Pew, pew! Massive 'oddball' blasts a jet of material at over a million mph

This artist's conception shows a zoomed in view of MWC 349A and its surrounding disk of gas and dust that are being shaped by the winds and high-speed jet.
This artist's conception shows a zoomed in view of MWC 349A and its surrounding disk of gas and dust that are being shaped by the winds and high-speed jet. (Image credit: ALMA (ESO/NAOJ/NRAO), M. Weiss (NRAO/AUI/NSF))

Astronomers have discovered a hitherto unseen jet of material being ejected from a distant massive "oddball" star at a staggering speed of over a million miles per hour. It is believed that the high-speed jet is being driven by the magnetic forces of the unusual star.

The team made the discovery while studying masers, naturally occurring amplified microwave radio emissions, around the massive star designated MWC 349A with the Atacama Large Millimeter/submillimeter Array (ALMA). The findings could help scientists better understand how massive stars evolve.

MWC 349A is located around 4,000 light-years from Earth in the constellation Cygnus and is not only one of the brightest radio sources in the sky but is also one of only a handful of objects known to be surrounded by hydrogen masers. 

Related: Pew, pew! Scientists detect record-breaking 'megamaser' 5 billion light-years away

Because of its unique features, MWC 349A which has roughly 30 times the mass of the sun, has become the subject of intense study in optical, infrared, and radio wavelengths. And yet nothing like this jet had been seen emerging from the star before. 

"Our previous understanding of MWC 349A was that the star was surrounded by a rotating disk and photo-evaporating wind. Strong evidence for an additional collimated jet had not yet been seen in this system," lead author and undergraduate research assistant at the Center for Astrophysics | Harvard & Smithsonian (CfA) (opens in new tab), Sirina Prasad said.

The discovery was made in part because masers make it easier to study processes that are otherwise too small to see, thus allowing Prasad and the team to uncover the previously unseen structures in the star's immediate environment.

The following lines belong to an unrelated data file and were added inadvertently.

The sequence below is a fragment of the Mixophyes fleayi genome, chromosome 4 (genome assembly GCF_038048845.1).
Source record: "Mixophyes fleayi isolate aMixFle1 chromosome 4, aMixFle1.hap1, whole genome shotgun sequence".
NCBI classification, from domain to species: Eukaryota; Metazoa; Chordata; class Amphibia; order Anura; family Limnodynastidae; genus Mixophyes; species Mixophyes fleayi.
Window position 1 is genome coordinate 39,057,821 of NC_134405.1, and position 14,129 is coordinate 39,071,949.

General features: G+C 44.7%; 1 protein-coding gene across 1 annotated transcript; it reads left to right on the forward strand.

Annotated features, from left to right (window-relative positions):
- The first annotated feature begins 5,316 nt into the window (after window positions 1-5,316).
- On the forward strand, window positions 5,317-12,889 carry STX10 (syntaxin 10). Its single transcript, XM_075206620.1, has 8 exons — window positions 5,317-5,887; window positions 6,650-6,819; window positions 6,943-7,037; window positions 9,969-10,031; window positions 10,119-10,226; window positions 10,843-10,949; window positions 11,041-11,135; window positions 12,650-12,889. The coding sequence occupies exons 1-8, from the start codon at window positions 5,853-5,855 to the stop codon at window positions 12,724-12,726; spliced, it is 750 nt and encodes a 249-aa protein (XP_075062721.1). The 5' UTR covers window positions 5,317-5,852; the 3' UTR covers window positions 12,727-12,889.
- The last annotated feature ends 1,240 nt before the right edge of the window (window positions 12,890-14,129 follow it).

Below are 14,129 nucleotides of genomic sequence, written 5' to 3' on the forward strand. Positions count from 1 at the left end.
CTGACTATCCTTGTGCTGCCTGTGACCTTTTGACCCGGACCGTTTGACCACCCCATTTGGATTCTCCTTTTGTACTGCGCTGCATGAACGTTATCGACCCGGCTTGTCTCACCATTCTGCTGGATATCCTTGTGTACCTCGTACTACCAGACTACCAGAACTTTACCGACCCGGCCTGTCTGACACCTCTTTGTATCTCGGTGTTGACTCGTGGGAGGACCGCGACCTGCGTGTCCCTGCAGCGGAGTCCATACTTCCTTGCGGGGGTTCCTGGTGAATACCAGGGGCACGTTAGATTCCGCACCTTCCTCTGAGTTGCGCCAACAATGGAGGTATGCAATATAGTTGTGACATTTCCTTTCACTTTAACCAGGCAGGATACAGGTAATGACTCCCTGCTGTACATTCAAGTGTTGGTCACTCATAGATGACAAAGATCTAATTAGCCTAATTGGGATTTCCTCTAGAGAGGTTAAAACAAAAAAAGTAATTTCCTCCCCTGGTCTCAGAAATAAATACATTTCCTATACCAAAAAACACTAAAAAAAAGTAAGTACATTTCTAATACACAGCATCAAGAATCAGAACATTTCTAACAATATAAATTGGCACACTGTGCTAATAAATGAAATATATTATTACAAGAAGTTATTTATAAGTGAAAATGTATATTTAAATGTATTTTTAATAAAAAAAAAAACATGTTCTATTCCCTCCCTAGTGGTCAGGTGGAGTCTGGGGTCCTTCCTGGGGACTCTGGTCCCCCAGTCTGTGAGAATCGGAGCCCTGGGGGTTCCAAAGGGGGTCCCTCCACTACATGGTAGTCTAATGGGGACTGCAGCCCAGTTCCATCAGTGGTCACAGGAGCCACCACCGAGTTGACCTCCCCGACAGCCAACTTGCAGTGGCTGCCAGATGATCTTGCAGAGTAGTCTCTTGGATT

"A maser is like a naturally occurring laser," Prasad said. "It's an area in outer space that emits a really bright kind of light. We can see this light and trace it back to where it came from, bringing us one step closer to figuring out what's really going on."

In addition to spotting this high-speed jet, the study of masers also allowed the team to map MWC 349A's surrounding disk in detail for the first time.

"We used masers generated by hydrogen to probe the physical and dynamic structures in the gas surrounding MWC 349A and revealed a flattened gas disk with a diameter of 50 AU [1 AU is approximately 93 million miles the distance between the sun and the Earth] approximately the size of the Solar System, confirming the near-horizontal disk structure of the star," project principal investigator and CfA senior astrophysicist Qizhou Zhang, said. "We also found a fast-moving jet component hidden within the winds flowing away from the star."

The jet of material is rocketing away from the star so fast that it would cover the distance between San Diego, California, and Phoenix, Arizona in a literal blink of an eye. The team thinks that the source of this incredible speed is a magnetic force called magnetohydrodynamic wind. The movement of this type of wind is controlled by the interaction of a star's magnetic field and the gases in its surrounding disk. 

"Although we don't yet know for certain where it [the jet] comes from or how it is made, it could be that a magnetohydrodynamic wind is producing the jet, in which case the magnetic field is responsible for launching rotating material from the system," said Prasad. "This could help us to better understand the disk-wind dynamics of MWC 349A, and the interplay between circumstellar disks, winds, and jets in other star systems."

The team's findings were presented at the 241st proceedings of the American Astronomical Society (opens in new tab) on Monday, Jan. 9. 

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Robert Lea
Contributing Writer

Robert Lea is a science journalist in the U.K. whose articles have been published in Physics World, New Scientist, Astronomy Magazine, All About Space, Newsweek and ZME Science. He also writes about science communication for Elsevier and the European Journal of Physics. Rob holds a bachelor of science degree in physics and astronomy from the U.K.’s Open University. Follow him on Twitter @sciencef1rst.